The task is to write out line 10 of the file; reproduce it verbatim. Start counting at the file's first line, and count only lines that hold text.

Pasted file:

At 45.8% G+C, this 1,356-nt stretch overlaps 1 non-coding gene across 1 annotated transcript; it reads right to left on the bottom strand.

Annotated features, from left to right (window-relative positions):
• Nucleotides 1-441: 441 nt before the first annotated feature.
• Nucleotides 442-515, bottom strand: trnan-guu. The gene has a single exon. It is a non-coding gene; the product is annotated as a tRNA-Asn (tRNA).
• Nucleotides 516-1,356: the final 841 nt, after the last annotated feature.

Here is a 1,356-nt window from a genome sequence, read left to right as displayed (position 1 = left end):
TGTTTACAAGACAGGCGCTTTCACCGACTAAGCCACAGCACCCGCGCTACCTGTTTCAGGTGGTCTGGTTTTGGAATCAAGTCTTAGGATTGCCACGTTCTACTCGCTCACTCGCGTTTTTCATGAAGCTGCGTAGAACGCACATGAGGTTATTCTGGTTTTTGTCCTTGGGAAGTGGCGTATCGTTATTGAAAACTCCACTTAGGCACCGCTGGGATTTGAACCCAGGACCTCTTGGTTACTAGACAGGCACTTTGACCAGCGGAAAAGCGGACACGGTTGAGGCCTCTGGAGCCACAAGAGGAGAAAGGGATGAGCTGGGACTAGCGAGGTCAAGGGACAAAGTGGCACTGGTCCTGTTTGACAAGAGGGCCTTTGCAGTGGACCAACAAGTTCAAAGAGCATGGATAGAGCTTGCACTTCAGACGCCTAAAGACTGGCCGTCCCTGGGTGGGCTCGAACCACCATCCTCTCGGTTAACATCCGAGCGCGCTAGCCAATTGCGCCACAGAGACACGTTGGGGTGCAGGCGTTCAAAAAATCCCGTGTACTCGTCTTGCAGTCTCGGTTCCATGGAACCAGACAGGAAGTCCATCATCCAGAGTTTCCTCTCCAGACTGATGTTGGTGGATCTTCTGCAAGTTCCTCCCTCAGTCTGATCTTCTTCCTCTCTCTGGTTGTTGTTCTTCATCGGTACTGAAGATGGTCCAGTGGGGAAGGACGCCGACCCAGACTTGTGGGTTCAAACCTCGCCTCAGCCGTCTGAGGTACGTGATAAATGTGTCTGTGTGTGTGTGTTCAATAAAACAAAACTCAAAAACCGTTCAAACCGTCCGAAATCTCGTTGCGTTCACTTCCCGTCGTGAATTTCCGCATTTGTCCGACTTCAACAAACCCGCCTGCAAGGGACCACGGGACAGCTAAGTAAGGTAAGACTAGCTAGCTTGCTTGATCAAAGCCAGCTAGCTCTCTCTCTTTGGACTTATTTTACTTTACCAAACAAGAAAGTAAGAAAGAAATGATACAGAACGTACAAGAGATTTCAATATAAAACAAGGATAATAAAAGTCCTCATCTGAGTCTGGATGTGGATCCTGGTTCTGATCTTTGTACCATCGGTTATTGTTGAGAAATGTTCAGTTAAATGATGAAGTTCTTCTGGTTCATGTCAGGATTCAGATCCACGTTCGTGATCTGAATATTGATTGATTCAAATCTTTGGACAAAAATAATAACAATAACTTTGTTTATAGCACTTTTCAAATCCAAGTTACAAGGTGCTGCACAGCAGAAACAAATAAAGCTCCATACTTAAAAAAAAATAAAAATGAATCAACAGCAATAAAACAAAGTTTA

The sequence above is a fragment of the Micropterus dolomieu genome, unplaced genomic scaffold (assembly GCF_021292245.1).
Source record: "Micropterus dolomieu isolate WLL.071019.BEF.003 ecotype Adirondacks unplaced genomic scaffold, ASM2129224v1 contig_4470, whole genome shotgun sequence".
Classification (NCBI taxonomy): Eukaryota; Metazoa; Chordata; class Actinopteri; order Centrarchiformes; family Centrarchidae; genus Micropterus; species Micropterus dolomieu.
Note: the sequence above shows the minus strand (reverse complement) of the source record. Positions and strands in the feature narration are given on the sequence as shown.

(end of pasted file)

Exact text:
Classification (NCBI taxonomy): Eukaryota; Metazoa; Chordata; class Actinopteri; order Centrarchiformes; family Centrarchidae; genus Micropterus; species Micropterus dolomieu.